On the move: Personality influences migration patterns

September 24, 2008,

When meeting someone for the first time, the second question that is usually asked (following "what's your name?") is "where do you live?". Until recently, it was not apparent just how revealing that answer may be. Although behavioral research has suggested that people who are extremely outgoing have a tendency to relocate often, was unknown if specific areas attract particular personality types.

Psychologists Markus Jokela and Liisa Keltikangas-Järvinen from the University of Helsinki along with their colleagues Marko Elovainio from the National Research and Development Center for Welfare and Health and Mika Kivimäki of University College London, wanted to know if certain personality traits would influence migration patterns more so than others.

The psychologists randomly selected participants from a population-based health study in Finland. The researchers studied data which spanned over nine years and included information relating to personality (via self-assessment questionnaires) and a variety of demographic information (including where participants had lived over the nine year period). The three personality traits (or temperaments) that the researchers focused on were sociability (people with high sociability prefer the company of others to being alone), emotionality (increased emotionality indicates a tendency to experience negative emotions, especially fear and anger) and activity (high activity is characterized by being very active, energetic and also restless).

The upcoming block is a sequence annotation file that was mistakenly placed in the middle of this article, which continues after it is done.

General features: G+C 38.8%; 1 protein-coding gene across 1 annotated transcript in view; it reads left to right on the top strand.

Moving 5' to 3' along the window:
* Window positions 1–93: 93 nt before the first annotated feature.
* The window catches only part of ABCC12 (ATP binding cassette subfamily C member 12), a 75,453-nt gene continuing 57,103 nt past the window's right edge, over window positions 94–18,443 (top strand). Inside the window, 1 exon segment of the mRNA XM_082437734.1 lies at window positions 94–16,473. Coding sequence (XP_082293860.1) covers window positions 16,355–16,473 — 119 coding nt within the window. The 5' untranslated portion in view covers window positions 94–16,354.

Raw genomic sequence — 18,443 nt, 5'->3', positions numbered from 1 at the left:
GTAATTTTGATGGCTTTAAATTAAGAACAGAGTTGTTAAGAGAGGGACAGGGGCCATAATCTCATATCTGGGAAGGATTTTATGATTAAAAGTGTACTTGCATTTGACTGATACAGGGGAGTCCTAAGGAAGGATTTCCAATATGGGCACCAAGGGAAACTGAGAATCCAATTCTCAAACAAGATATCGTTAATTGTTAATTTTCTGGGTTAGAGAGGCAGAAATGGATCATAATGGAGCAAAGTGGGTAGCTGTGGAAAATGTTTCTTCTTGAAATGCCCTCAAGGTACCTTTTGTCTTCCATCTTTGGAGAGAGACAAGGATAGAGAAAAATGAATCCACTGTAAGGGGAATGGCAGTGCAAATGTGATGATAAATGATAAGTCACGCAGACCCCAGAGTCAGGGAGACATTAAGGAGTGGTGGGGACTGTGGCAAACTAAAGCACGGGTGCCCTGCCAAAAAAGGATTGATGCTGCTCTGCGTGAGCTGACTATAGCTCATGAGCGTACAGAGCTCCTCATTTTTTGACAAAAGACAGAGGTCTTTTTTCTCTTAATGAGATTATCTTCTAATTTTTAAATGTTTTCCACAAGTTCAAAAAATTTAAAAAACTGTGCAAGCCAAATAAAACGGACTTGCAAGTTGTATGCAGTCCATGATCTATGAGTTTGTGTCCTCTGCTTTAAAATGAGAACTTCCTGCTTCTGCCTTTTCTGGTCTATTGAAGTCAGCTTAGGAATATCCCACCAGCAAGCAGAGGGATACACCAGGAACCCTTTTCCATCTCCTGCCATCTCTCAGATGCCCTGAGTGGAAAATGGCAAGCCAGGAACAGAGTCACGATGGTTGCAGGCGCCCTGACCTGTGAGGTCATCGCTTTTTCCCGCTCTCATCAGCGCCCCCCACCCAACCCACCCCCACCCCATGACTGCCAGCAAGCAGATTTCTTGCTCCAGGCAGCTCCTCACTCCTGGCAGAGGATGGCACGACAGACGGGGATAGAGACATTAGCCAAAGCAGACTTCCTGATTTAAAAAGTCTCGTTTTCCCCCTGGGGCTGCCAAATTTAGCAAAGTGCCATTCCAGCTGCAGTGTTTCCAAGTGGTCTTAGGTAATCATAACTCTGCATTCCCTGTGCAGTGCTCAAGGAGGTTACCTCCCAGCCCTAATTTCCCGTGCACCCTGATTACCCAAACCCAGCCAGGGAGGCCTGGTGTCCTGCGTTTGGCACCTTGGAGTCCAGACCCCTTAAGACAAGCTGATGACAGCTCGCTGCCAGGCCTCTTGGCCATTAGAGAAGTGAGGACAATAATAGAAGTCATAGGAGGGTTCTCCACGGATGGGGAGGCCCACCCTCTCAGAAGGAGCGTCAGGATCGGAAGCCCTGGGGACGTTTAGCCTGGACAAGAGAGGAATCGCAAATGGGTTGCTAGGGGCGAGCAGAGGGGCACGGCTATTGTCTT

The results, reported in the September issue of Psychological Science, a journal of the Association for Psychological Science, suggest that personality traits determine not only where people relocate to, but also how often they move and how far away they move. The researchers found that people with a very active personality have a tendency to migrate, to both urban and rural locales. People who are very emotional are more likely to move away from home, but do not migrate very far and do not move very often. Emotional people tend to migrate equally to both urban and rural locations. People with very social personalities are more inclined to leave rural settings for urban areas and are more likely to migrate over long distances.

The authors suggest that since urban areas are densely populated, they appeal to people with high sociability traits—urban areas offer plenty of opportunities for social interaction. Although very emotional people are more likely to move away from home, the fact that they do not move often or selectively to urban locations indicates that people with this personality trait move simply because they are not content where they are. In addition, very emotional people were found to migrate over shorter distances. The authors suggest that emotional people may prefer shorter moves because they are less stressful compared to long distance moves and that "emotionality appears to have a dual role in migration by increasing migration probability but decreasing migration distance."

This study has implications for urban planners, neighborhood developers and also the real estate market. A better understanding of the types of personalities a certain place attracts may improve the way housing and jobs there are marketed, as well as the types of stores that are brought into that area. In addition, personality based migration may have long term consequences for a particular location. "Temperament-related self-selection may also modify population structures, and in the long run, genetic variation underlying temperament differences may become differentially distributed across geographic regions," the authors conclude.

Source: Association for Psychological Science